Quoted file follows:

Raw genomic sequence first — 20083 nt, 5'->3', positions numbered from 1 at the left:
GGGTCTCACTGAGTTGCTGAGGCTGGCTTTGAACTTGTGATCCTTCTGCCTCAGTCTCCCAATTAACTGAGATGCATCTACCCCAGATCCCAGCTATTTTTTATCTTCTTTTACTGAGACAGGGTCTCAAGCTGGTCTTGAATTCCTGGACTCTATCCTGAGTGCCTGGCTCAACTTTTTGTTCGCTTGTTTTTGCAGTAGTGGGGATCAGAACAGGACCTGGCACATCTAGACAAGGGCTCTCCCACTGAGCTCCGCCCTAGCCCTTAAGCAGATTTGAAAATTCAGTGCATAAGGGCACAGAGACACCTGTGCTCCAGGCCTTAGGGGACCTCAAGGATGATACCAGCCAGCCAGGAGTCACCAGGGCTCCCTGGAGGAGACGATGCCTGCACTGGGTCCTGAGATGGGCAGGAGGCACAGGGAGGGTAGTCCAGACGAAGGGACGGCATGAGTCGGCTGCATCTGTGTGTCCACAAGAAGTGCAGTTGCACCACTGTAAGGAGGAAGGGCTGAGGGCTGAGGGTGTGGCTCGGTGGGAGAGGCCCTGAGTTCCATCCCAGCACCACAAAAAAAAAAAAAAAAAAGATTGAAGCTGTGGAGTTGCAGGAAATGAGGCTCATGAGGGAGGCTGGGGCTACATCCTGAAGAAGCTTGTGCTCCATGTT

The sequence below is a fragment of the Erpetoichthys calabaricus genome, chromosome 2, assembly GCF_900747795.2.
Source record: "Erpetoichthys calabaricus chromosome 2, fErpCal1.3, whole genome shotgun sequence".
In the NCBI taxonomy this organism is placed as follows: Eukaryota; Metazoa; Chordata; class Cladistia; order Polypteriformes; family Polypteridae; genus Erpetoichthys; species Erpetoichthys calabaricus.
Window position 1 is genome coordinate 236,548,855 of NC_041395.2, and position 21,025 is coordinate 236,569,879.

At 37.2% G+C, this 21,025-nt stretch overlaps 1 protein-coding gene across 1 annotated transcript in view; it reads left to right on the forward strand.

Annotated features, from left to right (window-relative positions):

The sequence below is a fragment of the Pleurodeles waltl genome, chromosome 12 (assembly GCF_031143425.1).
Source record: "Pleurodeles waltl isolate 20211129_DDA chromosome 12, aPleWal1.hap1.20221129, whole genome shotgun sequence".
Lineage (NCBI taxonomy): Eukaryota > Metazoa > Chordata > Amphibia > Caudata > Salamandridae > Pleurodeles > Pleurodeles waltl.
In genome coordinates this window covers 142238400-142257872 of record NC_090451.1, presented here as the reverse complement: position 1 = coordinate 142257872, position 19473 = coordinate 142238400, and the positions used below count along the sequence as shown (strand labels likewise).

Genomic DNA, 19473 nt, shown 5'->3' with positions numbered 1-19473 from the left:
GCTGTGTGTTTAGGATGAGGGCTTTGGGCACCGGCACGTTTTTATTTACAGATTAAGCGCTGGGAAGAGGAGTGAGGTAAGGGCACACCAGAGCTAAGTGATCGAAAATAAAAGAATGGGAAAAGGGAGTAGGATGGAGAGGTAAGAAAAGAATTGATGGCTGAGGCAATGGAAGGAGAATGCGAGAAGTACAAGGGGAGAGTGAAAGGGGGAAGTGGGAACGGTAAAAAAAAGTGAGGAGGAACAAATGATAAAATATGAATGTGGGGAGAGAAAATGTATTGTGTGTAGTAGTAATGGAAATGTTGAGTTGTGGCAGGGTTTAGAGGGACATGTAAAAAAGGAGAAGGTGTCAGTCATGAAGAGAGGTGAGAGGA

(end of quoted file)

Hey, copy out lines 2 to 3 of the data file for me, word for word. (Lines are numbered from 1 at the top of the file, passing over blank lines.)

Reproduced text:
GGGTCTCACTGAGTTGCTGAGGCTGGCTTTGAACTTGTGATCCTTCTGCCTCAGTCTCCCAATTAACTGAGATGCATCTACCCCAGATCCCAGCTATTTTTTATCTTCTTTTACTGAGACAGGGTCTCAAGCTGGTCTTGAATTCCTGGACTCTATCCTGAGTGCCTGGCTCAACTTTTTGTTCGCTTGTTTTTGCAGTAGTGGGGATCAGAACAGGACCTGGCACATCTAGACAAGGGCTCTCCCACTGAGCTCCGCCCTAGCCCTTAAGCAGATTTGAAAATTCAGTGCATAAGGGCACAGAGACACCTGTGCTCCAGGCCTTAGGGGACCTCAAGGATGATACCAGCCAGCCAGGAGTCACCAGGGCTCCCTGGAGGAGACGATGCCTGCACTGGGTCCTGAGATGGGCAGGAGGCACAGGGAGGGTAGTCCAGACGAAGGGACGGCATGAGTCGGCTGCATCTGTGTGTCCACAAGAAGTGCAGTTGCACCACTGTAAGGAGGAAGGGCTGAGGGCTGAGGGTGTGGCTCGGTGGGAGAGGCCCTGAGTTCCATCCCAGCACCACAAAAAAAAAAAAAAAAAAGATTGAAGCTGTGGAGTTGCAGGAAATGAGGCTCATGAGGGAGGCTGGGGCTACATCCTGAAGAAGCTTGTGCTCCATGTT

The sequence below is a fragment of the Erpetoichthys calabaricus genome, chromosome 2, assembly GCF_900747795.2.